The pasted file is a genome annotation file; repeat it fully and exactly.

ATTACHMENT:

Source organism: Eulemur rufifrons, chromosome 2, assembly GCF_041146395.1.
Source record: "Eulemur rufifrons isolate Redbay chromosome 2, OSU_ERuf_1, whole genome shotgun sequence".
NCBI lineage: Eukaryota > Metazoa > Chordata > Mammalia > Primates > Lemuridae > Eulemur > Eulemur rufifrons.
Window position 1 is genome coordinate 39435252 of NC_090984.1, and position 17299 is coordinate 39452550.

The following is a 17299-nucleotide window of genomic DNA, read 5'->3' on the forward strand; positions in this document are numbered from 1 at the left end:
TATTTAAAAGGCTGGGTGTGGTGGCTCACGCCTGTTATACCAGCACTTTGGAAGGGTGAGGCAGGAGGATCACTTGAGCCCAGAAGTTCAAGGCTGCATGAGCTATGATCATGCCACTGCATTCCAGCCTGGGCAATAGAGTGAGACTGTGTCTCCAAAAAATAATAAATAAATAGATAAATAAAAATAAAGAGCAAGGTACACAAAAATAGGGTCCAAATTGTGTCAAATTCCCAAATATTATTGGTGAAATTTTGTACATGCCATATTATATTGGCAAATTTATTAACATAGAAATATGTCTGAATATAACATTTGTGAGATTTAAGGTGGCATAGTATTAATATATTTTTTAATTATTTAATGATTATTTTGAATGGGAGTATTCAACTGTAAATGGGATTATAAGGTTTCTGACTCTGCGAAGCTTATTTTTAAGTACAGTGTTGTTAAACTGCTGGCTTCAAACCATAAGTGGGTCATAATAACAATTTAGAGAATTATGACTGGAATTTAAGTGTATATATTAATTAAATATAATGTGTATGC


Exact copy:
Source organism: Eulemur rufifrons, chromosome 2, assembly GCF_041146395.1.
Source record: "Eulemur rufifrons isolate Redbay chromosome 2, OSU_ERuf_1, whole genome shotgun sequence".
NCBI lineage: Eukaryota > Metazoa > Chordata > Mammalia > Primates > Lemuridae > Eulemur > Eulemur rufifrons.
Window position 1 is genome coordinate 39435252 of NC_090984.1, and position 17299 is coordinate 39452550.

The following is a 17299-nucleotide window of genomic DNA, read 5'->3' on the forward strand; positions in this document are numbered from 1 at the left end:
TATTTAAAAGGCTGGGTGTGGTGGCTCACGCCTGTTATACCAGCACTTTGGAAGGGTGAGGCAGGAGGATCACTTGAGCCCAGAAGTTCAAGGCTGCATGAGCTATGATCATGCCACTGCATTCCAGCCTGGGCAATAGAGTGAGACTGTGTCTCCAAAAAATAATAAATAAATAGATAAATAAAAATAAAGAGCAAGGTACACAAAAATAGGGTCCAAATTGTGTCAAATTCCCAAATATTATTGGTGAAATTTTGTACATGCCATATTATATTGGCAAATTTATTAACATAGAAATATGTCTGAATATAACATTTGTGAGATTTAAGGTGGCATAGTATTAATATATTTTTTAATTATTTAATGATTATTTTGAATGGGAGTATTCAACTGTAAATGGGATTATAAGGTTTCTGACTCTGCGAAGCTTATTTTTAAGTACAGTGTTGTTAAACTGCTGGCTTCAAACCATAAGTGGGTCATAATAACAATTTAGAGAATTATGACTGGAATTTAAGTGTATATATTAATTAAATATAATGTGTATGC